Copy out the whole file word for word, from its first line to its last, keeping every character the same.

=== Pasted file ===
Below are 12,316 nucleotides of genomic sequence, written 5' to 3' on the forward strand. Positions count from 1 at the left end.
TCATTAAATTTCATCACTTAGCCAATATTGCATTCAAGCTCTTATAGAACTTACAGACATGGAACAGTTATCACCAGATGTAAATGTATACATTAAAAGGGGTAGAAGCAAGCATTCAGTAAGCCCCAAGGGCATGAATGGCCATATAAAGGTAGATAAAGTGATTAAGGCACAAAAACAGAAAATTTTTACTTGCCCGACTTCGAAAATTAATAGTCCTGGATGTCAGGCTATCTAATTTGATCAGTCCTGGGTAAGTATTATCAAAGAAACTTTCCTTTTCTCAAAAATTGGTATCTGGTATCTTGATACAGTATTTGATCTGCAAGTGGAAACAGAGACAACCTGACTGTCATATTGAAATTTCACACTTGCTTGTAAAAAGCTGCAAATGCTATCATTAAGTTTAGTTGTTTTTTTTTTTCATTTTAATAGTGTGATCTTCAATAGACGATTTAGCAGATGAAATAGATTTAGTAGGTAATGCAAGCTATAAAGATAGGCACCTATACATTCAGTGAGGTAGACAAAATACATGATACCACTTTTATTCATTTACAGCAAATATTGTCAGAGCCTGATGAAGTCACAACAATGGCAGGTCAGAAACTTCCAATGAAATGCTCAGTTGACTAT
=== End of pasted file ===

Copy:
Below are 12,316 nucleotides of genomic sequence, written 5' to 3' on the forward strand. Positions count from 1 at the left end.
TCATTAAATTTCATCACTTAGCCAATATTGCATTCAAGCTCTTATAGAACTTACAGACATGGAACAGTTATCACCAGATGTAAATGTATACATTAAAAGGGGTAGAAGCAAGCATTCAGTAAGCCCCAAGGGCATGAATGGCCATATAAAGGTAGATAAAGTGATTAAGGCACAAAAACAGAAAATTTTTACTTGCCCGACTTCGAAAATTAATAGTCCTGGATGTCAGGCTATCTAATTTGATCAGTCCTGGGTAAGTATTATCAAAGAAACTTTCCTTTTCTCAAAAATTGGTATCTGGTATCTTGATACAGTATTTGATCTGCAAGTGGAAACAGAGACAACCTGACTGTCATATTGAAATTTCACACTTGCTTGTAAAAAGCTGCAAATGCTATCATTAAGTTTAGTTGTTTTTTTTTTTCATTTTAATAGTGTGATCTTCAATAGACGATTTAGCAGATGAAATAGATTTAGTAGGTAATGCAAGCTATAAAGATAGGCACCTATACATTCAGTGAGGTAGACAAAATACATGATACCACTTTTATTCATTTACAGCAAATATTGTCAGAGCCTGATGAAGTCACAACAATGGCAGGTCAGAAACTTCCAATGAAATGCTCAGTTGACTAT